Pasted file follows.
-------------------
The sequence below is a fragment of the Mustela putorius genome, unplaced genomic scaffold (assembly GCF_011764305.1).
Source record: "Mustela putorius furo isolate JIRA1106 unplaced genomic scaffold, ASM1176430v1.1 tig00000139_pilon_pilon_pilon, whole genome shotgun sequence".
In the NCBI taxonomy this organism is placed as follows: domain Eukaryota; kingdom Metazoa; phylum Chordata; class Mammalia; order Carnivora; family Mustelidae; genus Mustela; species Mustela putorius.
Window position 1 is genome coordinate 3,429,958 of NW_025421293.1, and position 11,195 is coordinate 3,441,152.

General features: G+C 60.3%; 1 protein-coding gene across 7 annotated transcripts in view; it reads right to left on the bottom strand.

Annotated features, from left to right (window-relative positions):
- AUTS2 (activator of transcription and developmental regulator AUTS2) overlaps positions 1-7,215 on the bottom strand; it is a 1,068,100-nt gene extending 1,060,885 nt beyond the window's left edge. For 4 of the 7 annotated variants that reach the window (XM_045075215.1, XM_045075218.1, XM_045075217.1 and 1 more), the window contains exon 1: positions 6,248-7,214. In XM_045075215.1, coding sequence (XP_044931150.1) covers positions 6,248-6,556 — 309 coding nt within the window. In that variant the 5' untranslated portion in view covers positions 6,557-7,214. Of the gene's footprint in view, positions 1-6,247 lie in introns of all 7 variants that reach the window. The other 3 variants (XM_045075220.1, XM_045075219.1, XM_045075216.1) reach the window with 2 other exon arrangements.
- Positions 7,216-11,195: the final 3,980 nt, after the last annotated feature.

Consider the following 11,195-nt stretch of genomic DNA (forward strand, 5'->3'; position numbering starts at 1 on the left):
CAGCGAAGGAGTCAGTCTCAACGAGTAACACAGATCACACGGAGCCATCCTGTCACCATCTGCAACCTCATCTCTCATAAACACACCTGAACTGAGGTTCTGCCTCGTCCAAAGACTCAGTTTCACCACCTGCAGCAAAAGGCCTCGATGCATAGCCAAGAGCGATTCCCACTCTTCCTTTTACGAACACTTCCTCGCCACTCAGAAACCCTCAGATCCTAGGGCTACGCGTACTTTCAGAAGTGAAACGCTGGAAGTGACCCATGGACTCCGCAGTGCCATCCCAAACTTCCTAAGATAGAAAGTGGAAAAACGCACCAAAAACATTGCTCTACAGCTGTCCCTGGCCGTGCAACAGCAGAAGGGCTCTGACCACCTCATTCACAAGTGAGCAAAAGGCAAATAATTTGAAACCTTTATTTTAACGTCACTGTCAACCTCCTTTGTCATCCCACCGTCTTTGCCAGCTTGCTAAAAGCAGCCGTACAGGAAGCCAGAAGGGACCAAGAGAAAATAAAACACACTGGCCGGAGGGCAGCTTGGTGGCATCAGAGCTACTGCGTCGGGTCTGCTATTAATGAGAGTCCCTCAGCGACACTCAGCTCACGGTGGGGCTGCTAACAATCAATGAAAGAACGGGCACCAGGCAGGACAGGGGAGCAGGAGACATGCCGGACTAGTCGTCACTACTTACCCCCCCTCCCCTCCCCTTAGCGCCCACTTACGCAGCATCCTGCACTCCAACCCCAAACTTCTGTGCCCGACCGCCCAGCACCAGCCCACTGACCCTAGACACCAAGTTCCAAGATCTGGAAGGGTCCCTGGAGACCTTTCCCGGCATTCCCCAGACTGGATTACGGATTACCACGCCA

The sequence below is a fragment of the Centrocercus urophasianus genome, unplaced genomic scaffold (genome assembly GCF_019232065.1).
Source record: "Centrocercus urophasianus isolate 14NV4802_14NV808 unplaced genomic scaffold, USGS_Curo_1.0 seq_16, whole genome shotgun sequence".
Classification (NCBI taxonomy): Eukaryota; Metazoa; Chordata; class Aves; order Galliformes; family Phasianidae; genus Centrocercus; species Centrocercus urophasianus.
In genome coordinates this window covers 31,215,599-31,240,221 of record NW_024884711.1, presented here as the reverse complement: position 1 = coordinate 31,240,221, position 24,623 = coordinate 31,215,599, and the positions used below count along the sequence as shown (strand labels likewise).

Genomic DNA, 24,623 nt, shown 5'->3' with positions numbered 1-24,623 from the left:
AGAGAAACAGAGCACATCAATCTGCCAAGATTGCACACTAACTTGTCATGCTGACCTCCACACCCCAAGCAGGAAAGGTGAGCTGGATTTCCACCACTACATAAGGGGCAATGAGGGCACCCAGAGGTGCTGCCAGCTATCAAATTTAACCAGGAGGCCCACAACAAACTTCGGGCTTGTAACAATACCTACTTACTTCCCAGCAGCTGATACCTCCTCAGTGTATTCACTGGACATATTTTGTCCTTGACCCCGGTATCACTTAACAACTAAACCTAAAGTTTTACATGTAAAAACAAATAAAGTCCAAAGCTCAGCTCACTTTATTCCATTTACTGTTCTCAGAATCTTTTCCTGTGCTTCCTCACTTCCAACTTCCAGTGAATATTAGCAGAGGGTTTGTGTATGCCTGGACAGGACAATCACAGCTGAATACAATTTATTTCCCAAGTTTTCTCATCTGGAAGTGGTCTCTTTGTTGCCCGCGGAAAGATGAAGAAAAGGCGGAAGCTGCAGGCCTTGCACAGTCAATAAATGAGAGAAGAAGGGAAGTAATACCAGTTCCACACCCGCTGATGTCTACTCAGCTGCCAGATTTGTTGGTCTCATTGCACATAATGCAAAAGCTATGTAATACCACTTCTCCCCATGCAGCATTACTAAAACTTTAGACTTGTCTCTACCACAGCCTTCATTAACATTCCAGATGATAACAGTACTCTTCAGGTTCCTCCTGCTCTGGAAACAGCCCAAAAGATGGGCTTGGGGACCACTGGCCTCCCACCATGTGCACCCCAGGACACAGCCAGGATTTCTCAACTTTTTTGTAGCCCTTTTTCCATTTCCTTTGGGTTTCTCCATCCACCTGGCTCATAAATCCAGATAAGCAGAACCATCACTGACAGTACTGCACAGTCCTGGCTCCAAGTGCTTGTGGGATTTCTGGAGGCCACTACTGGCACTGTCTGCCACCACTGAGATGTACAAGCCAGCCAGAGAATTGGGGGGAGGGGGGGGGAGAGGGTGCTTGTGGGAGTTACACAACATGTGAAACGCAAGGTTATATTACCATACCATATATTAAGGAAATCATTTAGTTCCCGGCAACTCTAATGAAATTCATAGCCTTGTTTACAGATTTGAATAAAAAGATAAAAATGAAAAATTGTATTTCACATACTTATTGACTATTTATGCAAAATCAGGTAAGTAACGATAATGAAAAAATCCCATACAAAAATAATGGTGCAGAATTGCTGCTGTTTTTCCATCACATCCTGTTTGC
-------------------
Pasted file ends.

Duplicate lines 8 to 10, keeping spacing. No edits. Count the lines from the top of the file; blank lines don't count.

- Positions 7,216-11,195: the final 3,980 nt, after the last annotated feature.

Consider the following 11,195-nt stretch of genomic DNA (forward strand, 5'->3'; position numbering starts at 1 on the left):
CAGCGAAGGAGTCAGTCTCAACGAGTAACACAGATCACACGGAGCCATCCTGTCACCATCTGCAACCTCATCTCTCATAAACACACCTGAACTGAGGTTCTGCCTCGTCCAAAGACTCAGTTTCACCACCTGCAGCAAAAGGCCTCGATGCATAGCCAAGAGCGATTCCCACTCTTCCTTTTACGAACACTTCCTCGCCACTCAGAAACCCTCAGATCCTAGGGCTACGCGTACTTTCAGAAGTGAAACGCTGGAAGTGACCCATGGACTCCGCAGTGCCATCCCAAACTTCCTAAGATAGAAAGTGGAAAAACGCACCAAAAACATTGCTCTACAGCTGTCCCTGGCCGTGCAACAGCAGAAGGGCTCTGACCACCTCATTCACAAGTGAGCAAAAGGCAAATAATTTGAAACCTTTATTTTAACGTCACTGTCAACCTCCTTTGTCATCCCACCGTCTTTGCCAGCTTGCTAAAAGCAGCCGTACAGGAAGCCAGAAGGGACCAAGAGAAAATAAAACACACTGGCCGGAGGGCAGCTTGGTGGCATCAGAGCTACTGCGTCGGGTCTGCTATTAATGAGAGTCCCTCAGCGACACTCAGCTCACGGTGGGGCTGCTAACAATCAATGAAAGAACGGGCACCAGGCAGGACAGGGGAGCAGGAGACATGCCGGACTAGTCGTCACTACTTACCCCCCCTCCCCTCCCCTTAGCGCCCACTTACGCAGCATCCTGCACTCCAACCCCAAACTTCTGTGCCCGACCGCCCAGCACCAGCCCACTGACCCTAGACACCAAGTTCCAAGATCTGGAAGGGTCCCTGGAGACCTTTCCCGGCATTCCCCAGACTGGATTACGGATTACCACGCCA